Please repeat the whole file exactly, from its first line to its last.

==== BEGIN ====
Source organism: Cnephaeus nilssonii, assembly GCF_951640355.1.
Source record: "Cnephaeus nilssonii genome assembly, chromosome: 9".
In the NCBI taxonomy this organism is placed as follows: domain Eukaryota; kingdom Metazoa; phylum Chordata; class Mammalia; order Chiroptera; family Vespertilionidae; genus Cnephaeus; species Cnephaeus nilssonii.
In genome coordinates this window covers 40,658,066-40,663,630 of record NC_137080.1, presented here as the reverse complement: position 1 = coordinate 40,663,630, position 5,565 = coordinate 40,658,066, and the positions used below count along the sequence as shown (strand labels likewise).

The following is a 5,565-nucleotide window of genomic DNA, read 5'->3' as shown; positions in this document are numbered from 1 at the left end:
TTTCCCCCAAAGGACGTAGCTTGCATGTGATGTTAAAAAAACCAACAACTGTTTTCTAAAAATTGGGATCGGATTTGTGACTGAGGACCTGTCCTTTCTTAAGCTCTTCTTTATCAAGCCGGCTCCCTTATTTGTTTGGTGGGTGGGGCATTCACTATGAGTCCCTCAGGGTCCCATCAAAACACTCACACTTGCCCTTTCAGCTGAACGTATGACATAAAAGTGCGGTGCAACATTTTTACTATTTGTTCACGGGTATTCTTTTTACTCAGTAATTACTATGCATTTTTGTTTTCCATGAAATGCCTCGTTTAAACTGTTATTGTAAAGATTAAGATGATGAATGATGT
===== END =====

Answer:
Source organism: Cnephaeus nilssonii, assembly GCF_951640355.1.
Source record: "Cnephaeus nilssonii genome assembly, chromosome: 9".
In the NCBI taxonomy this organism is placed as follows: domain Eukaryota; kingdom Metazoa; phylum Chordata; class Mammalia; order Chiroptera; family Vespertilionidae; genus Cnephaeus; species Cnephaeus nilssonii.
In genome coordinates this window covers 40,658,066-40,663,630 of record NC_137080.1, presented here as the reverse complement: position 1 = coordinate 40,663,630, position 5,565 = coordinate 40,658,066, and the positions used below count along the sequence as shown (strand labels likewise).

The following is a 5,565-nucleotide window of genomic DNA, read 5'->3' as shown; positions in this document are numbered from 1 at the left end:
TTTCCCCCAAAGGACGTAGCTTGCATGTGATGTTAAAAAAACCAACAACTGTTTTCTAAAAATTGGGATCGGATTTGTGACTGAGGACCTGTCCTTTCTTAAGCTCTTCTTTATCAAGCCGGCTCCCTTATTTGTTTGGTGGGTGGGGCATTCACTATGAGTCCCTCAGGGTCCCATCAAAACACTCACACTTGCCCTTTCAGCTGAACGTATGACATAAAAGTGCGGTGCAACATTTTTACTATTTGTTCACGGGTATTCTTTTTACTCAGTAATTACTATGCATTTTTGTTTTCCATGAAATGCCTCGTTTAAACTGTTATTGTAAAGATTAAGATGATGAATGATGT